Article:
I’m just going to say it: I wish Katie would be more active on social media. Her Instagram stream is gorgeous, her paintings are ethereal, and, judging from this interview, I could use a dose of her on the daily. But when she explains her absence so sweetly and eloquently, I have to understand.
Still, I’m pleased as punch she’s here with us today! I hope you are, too. Welcome, Katie!
Living with Kids: Katie Stratton
Hi everyone! My name is Katie Stratton. I’m a native Ohioan and painter living in Dayton with my partner Matt and our two kids. Max is 11, and Phoebe, who we call Bee, is three. We’ve also got a pit bull puppy named Wilbur.
Matt and I have been together almost seven years now. We originally met through business. At the time I was painting murals and he was a muralist turned tattoo artist who had old clients he was looking to pass on to another painter. We met for coffee, I was so nervous that forgot to bring my portfolio, and we ended up closing down the coffee shop talking about art and business and life. Instant friends!
I was going through a divorce from Max’s dad at the time and was bobbing in and out of sadness and hope. Matt gave himself up to be this constant well of support and inspiration and friendship to me that I wholeheartedly needed and was definitely too stubborn to admit! But maybe most importantly, he taught me how to love and support and encourage myself.
Months and months later I finally told him I loved him over a gas station hot dog, and we haven’t gone a day since without each other! We got engaged three years ago and started to plan a wedding, but it looks like we’re going for the wildly more romantic common law marriage option. Ha!
A blended family and a baby girl later, I work from home doing commissioned paintings and running my online print shop. Matt is an entrepreneur and also helps oversee a tattoo shop in Dayton. He specializes in portrait and realism tattoos, and recently started working with plastic surgeons helping to add realistic details to reconstructive breast surgery after cancer.
We live about five minutes north of downtown Dayton in a community called Northridge. It’s a commercial area, really close to the interstate, so lots of gas stations and fast food restaurants and factories on the main roads. But tucked behind all of that are some small, quiet neighborhoods. Our street has a lot of elderly people that have lived here most of their lives. One of our next door neighbors used to own our house and raised her family here! She has lots of sweet and funny stories about it…always telling me about how proud she was of the cabinets in the kitchen and how her husband installed the furnace himself — which is still alive and kicking and heating the house today!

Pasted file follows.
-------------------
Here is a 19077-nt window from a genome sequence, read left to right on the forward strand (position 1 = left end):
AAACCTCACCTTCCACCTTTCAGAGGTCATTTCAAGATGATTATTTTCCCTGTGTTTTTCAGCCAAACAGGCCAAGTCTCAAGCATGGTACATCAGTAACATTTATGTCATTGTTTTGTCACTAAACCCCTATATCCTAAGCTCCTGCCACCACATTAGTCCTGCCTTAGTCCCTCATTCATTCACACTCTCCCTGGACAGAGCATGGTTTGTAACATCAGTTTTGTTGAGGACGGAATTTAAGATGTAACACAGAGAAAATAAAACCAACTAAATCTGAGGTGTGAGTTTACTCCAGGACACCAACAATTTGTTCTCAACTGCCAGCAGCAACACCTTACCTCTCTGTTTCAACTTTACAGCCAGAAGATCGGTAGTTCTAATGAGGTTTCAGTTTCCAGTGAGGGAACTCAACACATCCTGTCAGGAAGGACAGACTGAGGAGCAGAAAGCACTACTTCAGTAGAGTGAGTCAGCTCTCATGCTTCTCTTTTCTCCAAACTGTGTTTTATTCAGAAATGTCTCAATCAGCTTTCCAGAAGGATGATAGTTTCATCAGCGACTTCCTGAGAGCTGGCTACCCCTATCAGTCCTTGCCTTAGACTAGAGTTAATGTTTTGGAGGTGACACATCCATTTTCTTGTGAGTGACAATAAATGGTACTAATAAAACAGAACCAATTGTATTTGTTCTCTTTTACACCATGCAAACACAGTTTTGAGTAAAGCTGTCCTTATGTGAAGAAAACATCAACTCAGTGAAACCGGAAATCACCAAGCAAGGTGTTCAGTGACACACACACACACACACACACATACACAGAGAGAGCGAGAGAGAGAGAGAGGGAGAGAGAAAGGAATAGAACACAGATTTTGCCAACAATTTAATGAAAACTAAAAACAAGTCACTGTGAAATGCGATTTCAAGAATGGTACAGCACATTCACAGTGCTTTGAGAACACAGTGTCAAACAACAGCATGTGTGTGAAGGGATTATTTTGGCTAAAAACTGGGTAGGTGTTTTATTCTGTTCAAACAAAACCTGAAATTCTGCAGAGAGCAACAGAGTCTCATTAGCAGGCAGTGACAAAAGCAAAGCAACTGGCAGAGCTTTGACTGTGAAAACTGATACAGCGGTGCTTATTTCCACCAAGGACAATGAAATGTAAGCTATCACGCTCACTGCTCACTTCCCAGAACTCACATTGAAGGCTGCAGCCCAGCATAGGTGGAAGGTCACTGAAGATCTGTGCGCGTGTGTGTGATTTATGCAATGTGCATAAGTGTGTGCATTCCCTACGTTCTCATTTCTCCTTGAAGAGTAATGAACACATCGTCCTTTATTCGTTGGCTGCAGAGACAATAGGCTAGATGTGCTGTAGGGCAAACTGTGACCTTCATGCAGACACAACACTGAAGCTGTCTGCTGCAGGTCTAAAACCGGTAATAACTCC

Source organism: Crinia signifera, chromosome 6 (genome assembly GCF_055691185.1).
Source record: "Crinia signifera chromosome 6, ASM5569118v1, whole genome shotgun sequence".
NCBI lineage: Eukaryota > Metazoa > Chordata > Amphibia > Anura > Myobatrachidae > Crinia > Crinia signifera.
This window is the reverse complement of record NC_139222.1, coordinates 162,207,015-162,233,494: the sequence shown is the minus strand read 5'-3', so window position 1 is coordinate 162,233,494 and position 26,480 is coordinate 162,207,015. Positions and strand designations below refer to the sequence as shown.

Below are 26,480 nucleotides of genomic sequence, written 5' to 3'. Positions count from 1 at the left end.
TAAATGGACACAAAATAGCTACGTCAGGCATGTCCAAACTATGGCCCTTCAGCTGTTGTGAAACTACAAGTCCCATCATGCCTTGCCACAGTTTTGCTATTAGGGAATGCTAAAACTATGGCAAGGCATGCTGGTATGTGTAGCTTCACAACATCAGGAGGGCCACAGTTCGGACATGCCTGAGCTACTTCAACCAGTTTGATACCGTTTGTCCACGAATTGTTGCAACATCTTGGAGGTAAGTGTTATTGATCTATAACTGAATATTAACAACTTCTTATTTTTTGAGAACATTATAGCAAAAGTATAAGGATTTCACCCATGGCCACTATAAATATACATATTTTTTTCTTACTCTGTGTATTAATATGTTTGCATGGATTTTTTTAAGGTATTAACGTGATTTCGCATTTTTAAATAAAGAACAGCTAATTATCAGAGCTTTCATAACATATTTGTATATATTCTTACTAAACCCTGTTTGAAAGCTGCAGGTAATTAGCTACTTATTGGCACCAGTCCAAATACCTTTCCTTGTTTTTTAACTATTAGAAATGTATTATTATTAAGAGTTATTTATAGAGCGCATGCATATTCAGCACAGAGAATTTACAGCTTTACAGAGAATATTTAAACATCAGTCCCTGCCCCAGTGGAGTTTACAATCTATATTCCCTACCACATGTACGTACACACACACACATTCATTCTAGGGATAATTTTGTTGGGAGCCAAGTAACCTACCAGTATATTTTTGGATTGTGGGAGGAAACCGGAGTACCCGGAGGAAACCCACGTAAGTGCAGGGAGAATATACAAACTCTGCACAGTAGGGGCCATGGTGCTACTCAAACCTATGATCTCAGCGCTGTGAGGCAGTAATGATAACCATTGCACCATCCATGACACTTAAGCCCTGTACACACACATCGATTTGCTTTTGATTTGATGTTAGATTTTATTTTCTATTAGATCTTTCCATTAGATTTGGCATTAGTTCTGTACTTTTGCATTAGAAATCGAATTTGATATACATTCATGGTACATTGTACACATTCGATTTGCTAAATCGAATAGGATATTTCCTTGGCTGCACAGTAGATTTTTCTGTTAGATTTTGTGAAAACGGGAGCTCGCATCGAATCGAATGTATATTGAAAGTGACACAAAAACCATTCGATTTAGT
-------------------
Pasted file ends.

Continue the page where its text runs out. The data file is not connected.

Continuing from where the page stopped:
We definitely don’t live in a sought-after area. We’ve got lots of run-down or abandoned homes, and the average house goes for around $30,000-$50,000. But at its heart are good and decent people and some really beautiful homes ready to be fixed up!
We’ve tried to make the most of the area as a family: bike rides to the Korean grocery store or trips to the old-school Dixie drive-in theater down the street. I grew up in a pretty idyllic small town and there are times when I feel bad for the kids that our neighborhood is less so. But the payoff to living where we do is seeing them grow up in a diverse place, both socially and economically. It feels important!
Dayton as a whole is an amazing city! So much history and culture and things to do and see. Come for the Wright Brothers Aviation Museum and stay for a vintage baseball game in the park, bike rides by the river, and shopping at the 2nd St. Market.
Matt bought this house while he was still a single guy. It was a run-down foreclosure close to the studio where he was working at the time, and his hope was to fix it up with the right person one day. He’s told me stories of bringing other gals over to see the house and how much they hated it. But the first time I came over I was able to see it for what it could be.
It has so many of the great details of an older home. It definitely comes with the challenges of a house almost 100 years old, with its small rooms and sloping floors, but we’ve slowly made it our own and have turned it into something comfortable and functional for all four of us.